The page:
Development without gentrification? Oakland’s Fruitvale is the model, report says

Oakland’s Fruitvale transit village has been a boon to the surrounding community without gentrification

The cluster of shops, community service organizations and apartments at the Fruitvale BART station may not seem all that different from other commercial plazas, but to some economists and urban planners, it’s the grand prize of development — at least, for now.

Researchers from UCLA’s Latino Policy and Politics Initiative say the transit village has been a boon to the surrounding neighborhood without resulting in gentrification. As many low-income and working class residents across the state are forced to leave urban areas due to rising rents and home prices, the UCLA researchers said Oakland’s Fruitvale neighborhood has held onto its existing residents, along with its signature Mexican-American culture.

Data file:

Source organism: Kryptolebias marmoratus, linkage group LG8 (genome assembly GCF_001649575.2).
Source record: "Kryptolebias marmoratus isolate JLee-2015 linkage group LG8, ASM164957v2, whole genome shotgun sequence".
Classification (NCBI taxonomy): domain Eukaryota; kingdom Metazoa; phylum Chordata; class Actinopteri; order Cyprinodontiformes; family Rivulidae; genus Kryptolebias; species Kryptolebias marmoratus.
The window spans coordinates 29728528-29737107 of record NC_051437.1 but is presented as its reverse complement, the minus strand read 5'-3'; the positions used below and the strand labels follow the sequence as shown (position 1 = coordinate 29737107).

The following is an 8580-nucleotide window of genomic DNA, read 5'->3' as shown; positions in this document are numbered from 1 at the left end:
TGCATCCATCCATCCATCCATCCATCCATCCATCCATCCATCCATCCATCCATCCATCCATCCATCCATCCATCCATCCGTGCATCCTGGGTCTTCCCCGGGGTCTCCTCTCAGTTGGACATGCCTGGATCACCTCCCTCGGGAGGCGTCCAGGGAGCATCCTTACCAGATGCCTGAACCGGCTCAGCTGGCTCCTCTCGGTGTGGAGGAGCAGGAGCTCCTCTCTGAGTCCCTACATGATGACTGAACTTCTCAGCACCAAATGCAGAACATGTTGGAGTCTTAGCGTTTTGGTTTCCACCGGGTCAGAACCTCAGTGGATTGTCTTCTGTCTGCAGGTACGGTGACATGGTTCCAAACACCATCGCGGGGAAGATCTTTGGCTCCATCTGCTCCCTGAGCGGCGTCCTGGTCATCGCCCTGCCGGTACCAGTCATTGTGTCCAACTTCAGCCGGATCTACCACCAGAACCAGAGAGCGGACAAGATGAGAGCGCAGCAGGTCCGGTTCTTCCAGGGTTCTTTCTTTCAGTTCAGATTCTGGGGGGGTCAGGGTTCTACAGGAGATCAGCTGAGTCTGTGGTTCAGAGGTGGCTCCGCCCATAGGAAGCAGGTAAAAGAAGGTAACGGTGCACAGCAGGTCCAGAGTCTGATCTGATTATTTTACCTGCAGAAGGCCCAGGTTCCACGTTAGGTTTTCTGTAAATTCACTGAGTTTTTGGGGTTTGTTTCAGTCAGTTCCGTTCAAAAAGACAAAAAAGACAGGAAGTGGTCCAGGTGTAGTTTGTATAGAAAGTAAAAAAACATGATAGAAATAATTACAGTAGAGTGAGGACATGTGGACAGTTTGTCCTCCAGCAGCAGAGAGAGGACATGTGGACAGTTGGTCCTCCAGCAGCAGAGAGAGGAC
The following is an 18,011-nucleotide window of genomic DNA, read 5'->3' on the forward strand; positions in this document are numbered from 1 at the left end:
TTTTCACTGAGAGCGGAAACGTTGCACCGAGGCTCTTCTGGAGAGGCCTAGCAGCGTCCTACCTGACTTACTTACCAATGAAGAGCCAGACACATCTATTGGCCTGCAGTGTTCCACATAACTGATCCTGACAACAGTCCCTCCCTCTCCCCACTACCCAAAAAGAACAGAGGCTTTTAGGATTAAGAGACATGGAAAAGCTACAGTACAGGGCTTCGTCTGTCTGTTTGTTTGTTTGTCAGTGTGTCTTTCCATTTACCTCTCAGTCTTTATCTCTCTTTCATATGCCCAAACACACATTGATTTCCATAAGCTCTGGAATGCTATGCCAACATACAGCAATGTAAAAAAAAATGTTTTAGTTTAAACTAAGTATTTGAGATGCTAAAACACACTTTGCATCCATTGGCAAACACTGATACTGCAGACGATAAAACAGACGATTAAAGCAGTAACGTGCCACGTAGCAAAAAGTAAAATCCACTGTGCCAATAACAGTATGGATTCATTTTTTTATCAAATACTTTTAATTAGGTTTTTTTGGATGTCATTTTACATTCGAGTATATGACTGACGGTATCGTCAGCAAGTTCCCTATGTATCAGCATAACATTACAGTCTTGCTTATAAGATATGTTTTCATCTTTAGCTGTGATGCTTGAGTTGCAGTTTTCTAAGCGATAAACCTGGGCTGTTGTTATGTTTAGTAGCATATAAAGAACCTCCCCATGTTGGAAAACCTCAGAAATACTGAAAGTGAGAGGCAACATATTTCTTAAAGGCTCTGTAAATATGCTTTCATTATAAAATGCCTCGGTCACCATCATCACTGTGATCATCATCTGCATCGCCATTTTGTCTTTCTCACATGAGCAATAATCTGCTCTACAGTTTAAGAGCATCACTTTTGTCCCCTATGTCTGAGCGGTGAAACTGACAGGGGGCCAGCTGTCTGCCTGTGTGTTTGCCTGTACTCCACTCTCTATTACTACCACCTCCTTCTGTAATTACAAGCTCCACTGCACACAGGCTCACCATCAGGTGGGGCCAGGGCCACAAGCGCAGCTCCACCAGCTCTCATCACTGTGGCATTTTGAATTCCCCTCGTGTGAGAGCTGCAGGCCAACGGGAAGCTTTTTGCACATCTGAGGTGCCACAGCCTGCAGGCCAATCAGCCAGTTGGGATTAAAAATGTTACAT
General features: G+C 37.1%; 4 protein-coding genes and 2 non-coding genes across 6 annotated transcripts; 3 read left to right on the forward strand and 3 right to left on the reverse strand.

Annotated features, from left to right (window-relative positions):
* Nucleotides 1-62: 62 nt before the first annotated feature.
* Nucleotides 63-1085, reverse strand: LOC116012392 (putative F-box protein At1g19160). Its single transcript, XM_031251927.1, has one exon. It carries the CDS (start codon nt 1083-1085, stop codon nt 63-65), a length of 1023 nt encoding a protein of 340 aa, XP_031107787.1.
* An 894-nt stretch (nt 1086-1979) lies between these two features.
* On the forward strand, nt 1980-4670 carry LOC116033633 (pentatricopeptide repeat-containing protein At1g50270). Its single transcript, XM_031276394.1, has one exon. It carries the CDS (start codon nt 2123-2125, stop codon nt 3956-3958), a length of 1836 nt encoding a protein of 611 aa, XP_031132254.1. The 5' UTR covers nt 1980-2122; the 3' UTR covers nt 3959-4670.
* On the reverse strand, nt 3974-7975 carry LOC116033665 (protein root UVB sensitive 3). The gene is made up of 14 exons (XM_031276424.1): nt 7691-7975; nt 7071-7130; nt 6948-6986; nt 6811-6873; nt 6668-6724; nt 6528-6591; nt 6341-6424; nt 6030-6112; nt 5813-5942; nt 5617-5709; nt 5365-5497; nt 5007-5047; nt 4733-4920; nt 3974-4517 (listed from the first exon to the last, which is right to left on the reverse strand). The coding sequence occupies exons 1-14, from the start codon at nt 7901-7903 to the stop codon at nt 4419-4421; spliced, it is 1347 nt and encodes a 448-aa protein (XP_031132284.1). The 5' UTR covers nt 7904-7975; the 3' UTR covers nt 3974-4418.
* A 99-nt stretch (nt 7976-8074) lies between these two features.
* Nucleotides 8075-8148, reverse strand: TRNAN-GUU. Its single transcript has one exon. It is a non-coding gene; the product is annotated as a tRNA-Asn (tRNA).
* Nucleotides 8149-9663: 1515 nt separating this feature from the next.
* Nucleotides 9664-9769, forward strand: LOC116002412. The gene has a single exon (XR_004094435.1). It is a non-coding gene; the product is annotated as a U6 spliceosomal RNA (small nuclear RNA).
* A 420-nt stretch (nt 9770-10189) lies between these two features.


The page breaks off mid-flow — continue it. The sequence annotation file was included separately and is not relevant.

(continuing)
“It’s the holy grail of urban planning,” said Alexander Quinn, an economist with Hatch, who reviewed the study’s findings, “to say we improved the place and the people who live there are better off.”

But long-time residents, academics and elected officials question whether Oakland’s Mexican-American mecca can continue to withstand the pressure of the region’s booming economy.  And, to them, the tide may already be turning.

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